It may be time to declare the winner of the gender wars. After all, he (or in this case, she) who survives longest must be the winner, right? So, then, it’s done. Ladies, take a bow. If some new research is to be believed, women, scientifically, live longer than men. Sorry boys. The game’s over.
According to a report published in the Scientific American, women usually tend to outlive their male counterparts. Authored by Dr. Thomas Kirkwood, Director of the Institute for Ageing and Health at Newcastle University in England and the author of Time of Our Lives: The Science of Human Aging, the report establishes why biologically women tend to live longer. “The average man may run a 100-meter race faster than the average woman and lift heavier weights. But nowadays women outlive men by about five to six years. By age 85 there are roughly six women to every four men. At age 100 the ratio is more than two to one. And by age 122—the current world record for human longevity—the score stands at one-nil in favour of women,” says he in the report.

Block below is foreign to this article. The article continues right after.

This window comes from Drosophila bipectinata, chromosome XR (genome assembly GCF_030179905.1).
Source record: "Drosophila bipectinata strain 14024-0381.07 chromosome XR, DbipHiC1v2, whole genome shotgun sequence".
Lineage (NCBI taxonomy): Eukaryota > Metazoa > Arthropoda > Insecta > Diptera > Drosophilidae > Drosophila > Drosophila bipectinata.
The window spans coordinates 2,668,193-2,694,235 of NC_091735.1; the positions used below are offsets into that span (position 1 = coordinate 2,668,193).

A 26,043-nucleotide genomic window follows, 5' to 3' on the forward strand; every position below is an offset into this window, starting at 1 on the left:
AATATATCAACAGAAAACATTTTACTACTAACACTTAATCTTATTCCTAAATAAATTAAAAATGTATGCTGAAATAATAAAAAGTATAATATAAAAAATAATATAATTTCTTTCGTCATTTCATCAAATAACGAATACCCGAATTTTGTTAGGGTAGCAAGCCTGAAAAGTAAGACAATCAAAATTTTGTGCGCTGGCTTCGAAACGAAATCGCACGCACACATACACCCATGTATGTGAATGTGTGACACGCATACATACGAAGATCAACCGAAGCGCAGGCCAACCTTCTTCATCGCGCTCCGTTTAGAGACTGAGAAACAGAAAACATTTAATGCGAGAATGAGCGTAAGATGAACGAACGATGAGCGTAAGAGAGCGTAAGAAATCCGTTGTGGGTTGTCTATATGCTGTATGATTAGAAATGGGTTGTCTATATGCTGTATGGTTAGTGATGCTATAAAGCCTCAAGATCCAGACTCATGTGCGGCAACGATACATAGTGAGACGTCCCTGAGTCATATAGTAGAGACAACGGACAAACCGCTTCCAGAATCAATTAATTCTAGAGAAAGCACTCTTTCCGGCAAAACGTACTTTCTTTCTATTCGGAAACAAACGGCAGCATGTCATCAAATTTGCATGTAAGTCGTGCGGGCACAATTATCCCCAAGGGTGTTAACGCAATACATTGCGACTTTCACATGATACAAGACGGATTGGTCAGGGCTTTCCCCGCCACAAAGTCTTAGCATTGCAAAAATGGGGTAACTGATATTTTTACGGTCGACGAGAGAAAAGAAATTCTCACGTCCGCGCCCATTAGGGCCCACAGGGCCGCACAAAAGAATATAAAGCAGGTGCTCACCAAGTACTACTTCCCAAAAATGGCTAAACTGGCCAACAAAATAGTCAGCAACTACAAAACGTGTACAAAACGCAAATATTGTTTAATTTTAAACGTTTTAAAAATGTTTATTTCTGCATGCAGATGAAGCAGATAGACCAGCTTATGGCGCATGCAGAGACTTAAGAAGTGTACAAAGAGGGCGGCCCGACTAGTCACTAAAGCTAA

The research is not just based on a study or survey of humans. By studying it in a wider biological perspective, Dr, Kirkwood found that even in other animals, the females outlived the males. His theory, somewhat controversial in its claims, is that men are in some ways more “disposable” than women. He says, “In humans, as in most animal species, the state of the female body is very important for the success of reproduction. The fetus needs to grow inside the mother’s womb, and the infant needs to suckle at her breast. So, if the female animal’s body is too much weakened by damage, there is a real threat to her chances of making healthy offspring. The man’s reproductive role, on the other hand, is less directly dependent on his continued good health.”
He claims to have found evidence from studies in rodents that cells in a female body repair their damage better than in the body of a male, and that surgical removal of the ovaries eliminates this difference. As many dog and cat owners can attest, neutered male animals often live longer than their intact counterparts.
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